Rolling slowly on my bike I pass a goat dressed like Superman. As I come to a stop and position myself — for what I’ve learned will be an awesome day of riding mountain bike — a friend walks up wearing a green Speedo and a cape. He high-fives me so hard it rattles my toenails. Some of the country’s fastest mountain bikers are already lined up. They take notice, chuckle and quickly refocus on the task at hand.
I need to focus, too, but I spot Smokey Bear also high-fiving a large crowd of people, including my wife. Come to think of it, I’m currently just feet from where I proposed to her years ago. A deep breath of cool morning air and it’s all feeling familiar again. A few more friendly faces arrive.
The energy of everyone is buzzing, and before too long, the mastermind behind the reason we’ve all found ourselves here, Perry Jewett, yells “Pedal Power.” On a four-wheeler with his daughter holding on to him tightly, he hits the throttle and leads 700 cyclists, including myself, up and out of the Spearfish City Park and into the beautiful Black Hills.
Is this a dream? Actually, it’s a dream come true for mountain bikers.
Every year during Labor Day weekend hundreds of cyclists make the voyage to Spearfish, a town that’s become an emerging mountain bike mecca. What started as a small race that linked various slices of trails built just outside of town has grown to become a week of festivities leading up to the main event, the Dakota Five-O mountain bike race.
Now in its 18th year, this 50-mile race sells out 700 entries in just hours and has become so popular that the U.S. Forest Service has made the race course an official trail – FS Trail 55 | Tinton Trail – that is available to ride year-round.
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One trip to the Five-O and you’ll realize quickly what makes this event so special. Perry and Kristi Jewett along with the Ridge Riders of the Black Hills have built the Five-O in a grass roots way that feels as much like a bicycle party with good friends as it does a bike race.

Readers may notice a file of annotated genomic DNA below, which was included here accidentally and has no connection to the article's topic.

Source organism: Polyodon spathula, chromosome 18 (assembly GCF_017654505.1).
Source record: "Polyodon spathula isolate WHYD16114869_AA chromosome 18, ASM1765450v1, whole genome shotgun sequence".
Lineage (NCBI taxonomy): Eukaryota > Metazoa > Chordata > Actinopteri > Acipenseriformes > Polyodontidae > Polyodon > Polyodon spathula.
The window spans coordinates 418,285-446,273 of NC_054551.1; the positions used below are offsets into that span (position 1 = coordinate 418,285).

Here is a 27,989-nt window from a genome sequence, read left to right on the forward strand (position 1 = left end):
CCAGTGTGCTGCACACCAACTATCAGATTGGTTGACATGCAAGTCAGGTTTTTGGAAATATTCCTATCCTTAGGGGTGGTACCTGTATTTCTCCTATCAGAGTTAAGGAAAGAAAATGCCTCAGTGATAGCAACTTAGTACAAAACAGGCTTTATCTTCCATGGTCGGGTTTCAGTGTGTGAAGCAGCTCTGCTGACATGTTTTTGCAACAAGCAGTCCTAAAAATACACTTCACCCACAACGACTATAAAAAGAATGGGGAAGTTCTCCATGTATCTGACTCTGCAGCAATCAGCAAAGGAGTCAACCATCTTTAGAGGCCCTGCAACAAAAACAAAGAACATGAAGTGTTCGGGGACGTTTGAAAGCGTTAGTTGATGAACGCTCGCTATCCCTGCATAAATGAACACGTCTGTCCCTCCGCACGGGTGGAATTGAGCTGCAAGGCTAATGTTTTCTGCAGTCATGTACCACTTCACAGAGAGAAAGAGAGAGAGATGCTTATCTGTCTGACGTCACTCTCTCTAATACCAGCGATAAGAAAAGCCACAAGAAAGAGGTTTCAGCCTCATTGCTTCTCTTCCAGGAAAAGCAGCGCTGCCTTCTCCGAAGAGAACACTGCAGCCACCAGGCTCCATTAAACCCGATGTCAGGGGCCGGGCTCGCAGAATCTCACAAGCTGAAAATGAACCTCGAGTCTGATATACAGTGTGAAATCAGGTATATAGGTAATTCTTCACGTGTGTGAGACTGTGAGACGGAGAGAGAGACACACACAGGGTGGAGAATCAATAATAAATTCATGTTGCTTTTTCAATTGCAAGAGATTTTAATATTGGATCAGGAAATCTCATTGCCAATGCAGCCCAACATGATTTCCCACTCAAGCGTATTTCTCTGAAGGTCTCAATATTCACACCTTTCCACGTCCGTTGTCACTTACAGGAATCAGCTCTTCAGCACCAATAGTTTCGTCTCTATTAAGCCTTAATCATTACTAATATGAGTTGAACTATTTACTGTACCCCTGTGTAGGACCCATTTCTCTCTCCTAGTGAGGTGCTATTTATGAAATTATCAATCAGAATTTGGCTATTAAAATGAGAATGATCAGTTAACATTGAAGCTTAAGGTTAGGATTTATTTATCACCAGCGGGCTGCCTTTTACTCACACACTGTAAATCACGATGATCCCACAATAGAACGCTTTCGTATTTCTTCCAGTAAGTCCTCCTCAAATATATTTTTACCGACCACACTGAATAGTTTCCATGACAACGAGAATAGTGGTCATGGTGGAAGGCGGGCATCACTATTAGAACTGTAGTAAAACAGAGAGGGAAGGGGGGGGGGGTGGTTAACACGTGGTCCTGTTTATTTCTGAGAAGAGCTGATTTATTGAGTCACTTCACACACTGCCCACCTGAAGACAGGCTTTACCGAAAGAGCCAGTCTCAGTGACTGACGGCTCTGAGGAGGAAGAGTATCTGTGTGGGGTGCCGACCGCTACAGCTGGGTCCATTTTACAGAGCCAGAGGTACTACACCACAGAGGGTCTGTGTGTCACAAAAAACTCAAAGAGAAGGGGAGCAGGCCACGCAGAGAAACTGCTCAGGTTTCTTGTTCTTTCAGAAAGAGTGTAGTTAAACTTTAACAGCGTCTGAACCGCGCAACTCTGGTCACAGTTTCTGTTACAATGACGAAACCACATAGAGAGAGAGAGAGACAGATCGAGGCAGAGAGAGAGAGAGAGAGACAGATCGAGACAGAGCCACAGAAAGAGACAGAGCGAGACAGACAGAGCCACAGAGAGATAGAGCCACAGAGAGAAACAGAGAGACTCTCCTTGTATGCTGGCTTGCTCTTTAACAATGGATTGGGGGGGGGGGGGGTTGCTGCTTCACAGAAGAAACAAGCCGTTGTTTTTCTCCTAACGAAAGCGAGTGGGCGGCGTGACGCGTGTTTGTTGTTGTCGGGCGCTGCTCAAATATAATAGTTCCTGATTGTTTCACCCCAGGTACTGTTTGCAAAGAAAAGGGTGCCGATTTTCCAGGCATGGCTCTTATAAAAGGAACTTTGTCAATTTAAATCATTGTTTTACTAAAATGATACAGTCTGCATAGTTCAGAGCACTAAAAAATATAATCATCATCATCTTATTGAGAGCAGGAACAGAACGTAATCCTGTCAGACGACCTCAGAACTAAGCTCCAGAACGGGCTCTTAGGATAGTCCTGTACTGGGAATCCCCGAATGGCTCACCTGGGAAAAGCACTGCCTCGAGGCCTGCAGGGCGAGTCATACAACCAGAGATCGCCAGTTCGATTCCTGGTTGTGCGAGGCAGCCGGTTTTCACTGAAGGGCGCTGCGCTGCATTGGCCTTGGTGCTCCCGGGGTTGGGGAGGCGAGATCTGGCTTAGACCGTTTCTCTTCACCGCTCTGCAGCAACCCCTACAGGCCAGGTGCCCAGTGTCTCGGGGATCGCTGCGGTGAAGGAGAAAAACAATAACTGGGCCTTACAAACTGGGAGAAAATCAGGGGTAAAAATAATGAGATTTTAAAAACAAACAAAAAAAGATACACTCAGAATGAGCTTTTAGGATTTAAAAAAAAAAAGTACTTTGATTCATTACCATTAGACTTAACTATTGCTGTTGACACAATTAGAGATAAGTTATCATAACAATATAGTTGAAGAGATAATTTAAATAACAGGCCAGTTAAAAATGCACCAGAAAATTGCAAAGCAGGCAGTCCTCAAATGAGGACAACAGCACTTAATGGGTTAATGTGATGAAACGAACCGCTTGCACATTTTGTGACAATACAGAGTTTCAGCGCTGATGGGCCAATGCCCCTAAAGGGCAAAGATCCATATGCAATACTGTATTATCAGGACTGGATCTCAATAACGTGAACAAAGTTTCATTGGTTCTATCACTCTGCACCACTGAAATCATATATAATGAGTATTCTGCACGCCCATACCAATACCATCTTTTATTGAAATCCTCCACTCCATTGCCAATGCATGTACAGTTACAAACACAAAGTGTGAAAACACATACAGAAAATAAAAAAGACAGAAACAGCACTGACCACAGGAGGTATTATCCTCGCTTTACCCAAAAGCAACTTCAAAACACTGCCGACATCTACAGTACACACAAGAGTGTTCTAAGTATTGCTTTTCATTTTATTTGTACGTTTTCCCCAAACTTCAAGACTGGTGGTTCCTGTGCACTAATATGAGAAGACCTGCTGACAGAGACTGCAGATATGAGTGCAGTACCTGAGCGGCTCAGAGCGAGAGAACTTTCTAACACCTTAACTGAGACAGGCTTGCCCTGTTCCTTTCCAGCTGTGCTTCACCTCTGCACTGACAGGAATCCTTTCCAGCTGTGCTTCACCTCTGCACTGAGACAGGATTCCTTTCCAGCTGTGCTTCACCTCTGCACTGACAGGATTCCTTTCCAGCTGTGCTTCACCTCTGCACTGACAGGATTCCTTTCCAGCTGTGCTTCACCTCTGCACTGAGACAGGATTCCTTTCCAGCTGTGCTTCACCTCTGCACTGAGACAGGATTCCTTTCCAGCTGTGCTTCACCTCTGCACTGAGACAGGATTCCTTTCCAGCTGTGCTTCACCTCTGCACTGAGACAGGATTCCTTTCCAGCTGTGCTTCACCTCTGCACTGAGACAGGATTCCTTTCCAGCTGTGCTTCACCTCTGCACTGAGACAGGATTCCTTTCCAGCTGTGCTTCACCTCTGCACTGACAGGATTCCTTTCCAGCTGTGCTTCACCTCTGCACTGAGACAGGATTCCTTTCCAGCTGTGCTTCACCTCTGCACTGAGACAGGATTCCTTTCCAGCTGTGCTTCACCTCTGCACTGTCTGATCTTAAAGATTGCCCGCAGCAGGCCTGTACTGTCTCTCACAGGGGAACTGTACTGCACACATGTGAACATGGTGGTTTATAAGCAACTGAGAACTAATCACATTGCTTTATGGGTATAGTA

The host town of Spearfish has a setup uniquely inviting in that most riders camp at the City Campground, park their cars for the entirety of their stay and commute around town by bicycle, fully immersing themselves in the Five-O’s festive vibes. Bumping into fellow cyclists around town, sharing a cold beer at a local pub and spending nights swapping riding stories around a campfire makes you feel like you’ve pedaled right into a cycling paradise.
But don’t let the relaxed atmosphere totally fool you. The Five-O attracts everyone from weekend warriors to professional racers. With cash payouts for top riders and thousands of dollars in prizes on the line, the competition can get hot in the woods.
Once in the forest, you quickly realize why the Five-O’s trails are some of the most sought-after slices of single track around. The hard efforts of the trail volunteers are ever-present.
While rolling through this two-wheel-heaven you’ll also find some of the best aid stations any race offers. Food, supplies and the Five-O original Bacon Station are sprinkled throughout the course. There’s no shortage of trailside cheering that’ll leave you smiling all the way to the finish line back in town where cold beer, live music and 700 of your cycling friends are waiting to high-five, swap stories, keep the good times rolling and make plans for next year’s Dakota Five-O.